Worrying about not having enough is a choice. I say this not to minimize the impact of an overdrawn account, nor to encourage foolish and careless behavior. We can be responsible without worrying if we understand and embrace the tarot principle known as the Wheel of Fortune. While today we may fall from grace, tomorrow we shall rise to excellence. Het-Heru charges us to maintain htp - inner peace and supreme satisfaction - even when the flow feels only like a trickle, because this too shall pass. The trickle is simply a challenge, an occasion that we must rise to by choosing to enjoy the lean moments as we would the hearty.


This past weekend at the 66th Annual Taylor Family Reunion I introduced myself with a lengthy description of my parentage. Distant cousins nodded with familiarity as I shared that I am the granddaughter of Olivia Blanding (Russell), great-granddaughter of Rev. LB Russell and Mariah (Taylor), and great-great-granddaughter of Granderson and Mary Eliza Taylor.

With seven generations of descendants of my great-great-grandparents gathering in one space for a weekend of family time, I was reminded of an essential African communal truth. Lineage is important.

I attended my mother's family reunion annually as a child and return when the opportunity presents itself as an adult. Even with that regularity, I still find it impossible for me to know the names and faces of all of the cousins to whom I am related, of which I am certain there are almost 300 living. I lean over to my mother to get clarity on how exactly this specific person is my third cousin twice removed but welcome them warmly because after all, they are family, and they greet me in kind. We are a large and extended village, and despite all that western culture has done to diminish the importance of the African family and the African village, we have managed to survive and sustain for almost seventy years. We thrive.

We are fortunate because we have something that many Africans in america are disconnected from. We have a sense of from where and from who we come. We have history; we have ties which bind us; we have clear and established Ancestry. We have this because the children of Granderson and Mary Eliza charged themselves to get together every year and refused to allow themselves to become disconnected and adrift. We have this because someone recalled the importance and the necessity to keep the records, to remember the generations past and pass down tradition to the future.

Seshat is the divine force that asks us to write things down, not just for ourselves, but for posterity. Seshat charges us to never disregard anything, because something that we think is frivolous now (like dinner between siblings) can turn out to be monumental and life affirming for generations to come. Seshat tells us that everything that we do, think, and speak today is going to matter tomorrow, and thus it is essential that we are mindful about our thoughts, careful with our words, disciplined with our habits, if we are to create lives of power and possibility for ourselves and our children. Seshat teaches us to measure thrice and cut once.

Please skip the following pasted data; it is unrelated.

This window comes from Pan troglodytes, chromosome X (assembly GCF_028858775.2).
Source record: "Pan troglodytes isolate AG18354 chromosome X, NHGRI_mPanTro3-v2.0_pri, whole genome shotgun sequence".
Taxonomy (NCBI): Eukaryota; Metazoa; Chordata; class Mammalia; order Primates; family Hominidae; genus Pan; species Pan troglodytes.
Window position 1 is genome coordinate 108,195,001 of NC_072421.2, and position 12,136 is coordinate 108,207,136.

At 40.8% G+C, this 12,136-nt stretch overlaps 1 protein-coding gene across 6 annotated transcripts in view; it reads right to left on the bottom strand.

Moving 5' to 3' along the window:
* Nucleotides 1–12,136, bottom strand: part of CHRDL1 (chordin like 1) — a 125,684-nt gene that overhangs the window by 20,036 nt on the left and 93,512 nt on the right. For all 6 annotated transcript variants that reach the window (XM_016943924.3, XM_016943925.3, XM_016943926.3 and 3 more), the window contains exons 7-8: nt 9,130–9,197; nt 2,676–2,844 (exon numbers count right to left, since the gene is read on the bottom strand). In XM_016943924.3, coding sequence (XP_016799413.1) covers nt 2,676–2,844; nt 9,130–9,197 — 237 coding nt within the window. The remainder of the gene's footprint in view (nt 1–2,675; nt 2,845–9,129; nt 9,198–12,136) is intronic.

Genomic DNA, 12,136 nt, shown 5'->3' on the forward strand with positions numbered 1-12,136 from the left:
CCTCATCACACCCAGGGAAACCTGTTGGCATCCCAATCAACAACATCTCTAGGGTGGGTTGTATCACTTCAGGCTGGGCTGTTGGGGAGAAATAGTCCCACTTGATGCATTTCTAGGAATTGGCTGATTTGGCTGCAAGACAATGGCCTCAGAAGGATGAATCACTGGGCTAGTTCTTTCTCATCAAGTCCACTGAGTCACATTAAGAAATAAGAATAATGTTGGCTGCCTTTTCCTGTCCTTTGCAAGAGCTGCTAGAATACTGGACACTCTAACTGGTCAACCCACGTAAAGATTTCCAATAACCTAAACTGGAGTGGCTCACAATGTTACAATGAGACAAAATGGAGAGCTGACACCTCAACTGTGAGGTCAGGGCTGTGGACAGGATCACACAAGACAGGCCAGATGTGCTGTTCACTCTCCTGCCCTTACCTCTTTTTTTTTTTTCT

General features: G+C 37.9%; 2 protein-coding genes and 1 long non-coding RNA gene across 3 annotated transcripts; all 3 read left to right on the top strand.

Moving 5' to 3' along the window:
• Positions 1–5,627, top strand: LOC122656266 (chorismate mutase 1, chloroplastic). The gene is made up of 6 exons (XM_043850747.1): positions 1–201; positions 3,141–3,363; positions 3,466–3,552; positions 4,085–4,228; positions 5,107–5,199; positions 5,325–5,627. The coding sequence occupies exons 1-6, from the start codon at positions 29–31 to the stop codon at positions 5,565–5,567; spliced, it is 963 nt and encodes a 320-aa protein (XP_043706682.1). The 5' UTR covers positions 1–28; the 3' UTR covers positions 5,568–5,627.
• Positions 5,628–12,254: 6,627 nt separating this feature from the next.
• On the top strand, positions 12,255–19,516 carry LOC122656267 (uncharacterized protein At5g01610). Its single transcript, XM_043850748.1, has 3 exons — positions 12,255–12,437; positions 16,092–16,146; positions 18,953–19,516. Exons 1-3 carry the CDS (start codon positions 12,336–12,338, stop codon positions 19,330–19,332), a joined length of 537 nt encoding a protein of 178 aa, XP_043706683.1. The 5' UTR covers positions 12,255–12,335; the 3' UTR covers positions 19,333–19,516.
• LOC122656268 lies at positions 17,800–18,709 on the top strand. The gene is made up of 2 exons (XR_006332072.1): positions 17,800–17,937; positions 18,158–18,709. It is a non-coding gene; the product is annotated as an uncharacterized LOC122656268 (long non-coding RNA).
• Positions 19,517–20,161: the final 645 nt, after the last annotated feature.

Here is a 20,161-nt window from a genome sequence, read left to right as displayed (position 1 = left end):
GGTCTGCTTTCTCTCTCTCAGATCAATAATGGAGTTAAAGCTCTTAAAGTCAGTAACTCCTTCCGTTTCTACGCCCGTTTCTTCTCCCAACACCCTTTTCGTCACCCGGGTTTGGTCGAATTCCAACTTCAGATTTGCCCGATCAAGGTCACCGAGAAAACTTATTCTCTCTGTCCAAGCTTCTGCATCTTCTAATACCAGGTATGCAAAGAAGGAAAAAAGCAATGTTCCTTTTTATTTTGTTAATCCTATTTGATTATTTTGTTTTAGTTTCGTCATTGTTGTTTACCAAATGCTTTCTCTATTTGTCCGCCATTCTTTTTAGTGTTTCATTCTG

It is not too late for we Africans to keep better records for our future. We simply must decide to learn the message of Seshat and think about the kinds of things we want our children, grandchildren, and great-grandchildren to know about who we are. What are the things that will inspire them to embrace tradition, to achieve great things? What are the things that we can give them, starting now, so that they too can realize that they belong to something bigger than just themselves, so that they can know from where and from whom they come?

Passing down the family traditions and teaching the youth of their lineage starts by making the decision to get together every week/month/year and not compromising or missing an occasion because something else comes up. Tradition can grow, it will grow, with commitment, resilience, consistency. Reestablishing traditional African family values is something we must choose to do, no matter how difficult it feels, no matter how busy we are, no matter what may seem to get in our way. We must begin keep the records, even if no one kept the records for us, because if we don't create them or sustain them, there will be nothing to pass down. We must choose to be as Seshat, the master planner whose records become the foundation that greatness is built upon. 

To My Father Ra

I am in awe of you. I bow to your majesty.

May I stand forever grateful for the multitude of gifts you have given me. I devote my life to proving myself worthy of your charge.

May all that I do with my hands be a testament to your glory. May you shine your light upon me. May I be blessed.

I call your name and am filled with your power. The creative force moves within me. I honor this and you with Divine works of Maat.

May my feet always be ordered and my tongue ever harmonious. May I make you proud to call me your daughter.

May I always find myself in the presence of your light. May I never fail to embrace you.

Dua NTR en ek, hena mer, sa't ek.

The Purge

Finally, in August, more than seven months after the Feast of Sekhmet, I am removing the statues from my trunk and returning them to their rightful place at the top of the hall closet.